National parks and institutional change : the case of Rouge National Urban Park, Toronto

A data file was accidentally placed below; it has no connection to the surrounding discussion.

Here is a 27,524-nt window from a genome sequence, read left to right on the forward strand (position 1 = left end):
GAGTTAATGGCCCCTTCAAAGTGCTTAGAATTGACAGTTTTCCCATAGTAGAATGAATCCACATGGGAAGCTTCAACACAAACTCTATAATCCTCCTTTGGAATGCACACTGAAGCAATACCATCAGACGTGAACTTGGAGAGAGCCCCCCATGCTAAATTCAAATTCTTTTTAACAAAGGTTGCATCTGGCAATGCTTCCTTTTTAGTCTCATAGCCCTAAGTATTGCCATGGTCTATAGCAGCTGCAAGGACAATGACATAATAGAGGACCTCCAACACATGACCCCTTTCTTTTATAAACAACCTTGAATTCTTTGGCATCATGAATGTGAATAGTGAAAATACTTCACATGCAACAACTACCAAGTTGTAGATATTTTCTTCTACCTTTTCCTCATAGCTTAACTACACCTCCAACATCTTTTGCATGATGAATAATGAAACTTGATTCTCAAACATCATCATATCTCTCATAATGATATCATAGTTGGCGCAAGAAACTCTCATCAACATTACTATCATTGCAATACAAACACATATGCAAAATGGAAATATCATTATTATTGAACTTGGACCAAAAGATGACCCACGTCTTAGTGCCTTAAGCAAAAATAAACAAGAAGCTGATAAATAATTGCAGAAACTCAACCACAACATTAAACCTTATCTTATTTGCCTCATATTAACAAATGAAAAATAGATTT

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Rouge National Urban Park has been described as "the first of its kind" in Canada. Its proximity to the largest urban centre in the country, and the challenges represented by this, makes it an interesting case study in environmental governance. The aim of this thesis is to analyze the institutional change represented by the transition in the status and management of the Rouge from a local park to a national park. This thesis aims to answer the questions: 1. What were the main characteristics of the decision-making process that resulted in the establishment of Rouge National Urban Park? 2. How did the regime change after the transition to Parks Canada? 3. What are the effects of the new regime on the actions of economic and civil society actors? 4. What are the expected impacts of the new regime on the resources in the park and how they will be used in the future? To analyze the institutional change in resource management exemplified by the establishment of Rouge National Urban Park, this thesis will use the Environmental Governance Framework proposed by Vatn (2015). Under this framework, it will examine the different actors involved in the transition to the new national park regime, as well as their preferences, interests, and interactions. National parks are seen as an institution, which has some basis on internationally- accepted definitions of protected areas under the International Union for the Conservation of Nature (IUCN) Category II. To analyze the results of the new regime, Underdal (2002)’s framework on Regime Effectiveness will be used. The change in the park’s legislation and operations are seen as the output of the decision-making process, while its effect on economic and civil society actors’ behaviour is seen as its outcome. Finally, the long-term effect of the decision-making process and its output on the resource being governed is seen as the impact. Per date, it has only been possible to indicate what is expected, Rouge National Urban Park is relatively new. This particular case study is examined from different actors’ perspectives. To do so, qualitative research methods such as interviews and literature reviews have been used. An array of primary and secondary sources, such as government documents, public documents, and news articles, have also been chosen to provide a balanced and diverse overview of the issue. It is worth noting that, as exemplified in this case, politics has as much to do with conservation as does governance. This is due to the fact that decision-making is a political process, and the resulting legislation frames the way resources are managed. While it remains to be seen what the long-term impact of these decisions will be on the natural and cultural resources in the park, this thesis contends that the park lands will be better administered under federal management. Not only will the Rouge be protected in perpetuity, but once the land transfers have been finalized, an important natural ecological corridor will be formalized and preserved. Having these lands unified and maintained by an agency with the mandate and the means to do so will be beneficial, especially due to the park’s location within developed areas. At the same time, it will be vital to continue partnerships with important stakeholders such as farming communities, First Nations groups, and local conservationists. Maintaining the balance between nature and culture in an urban setting means that the Rouge represents a new model of park management in Canada. Lessons learned from its experience could be applied in similar cases around the world.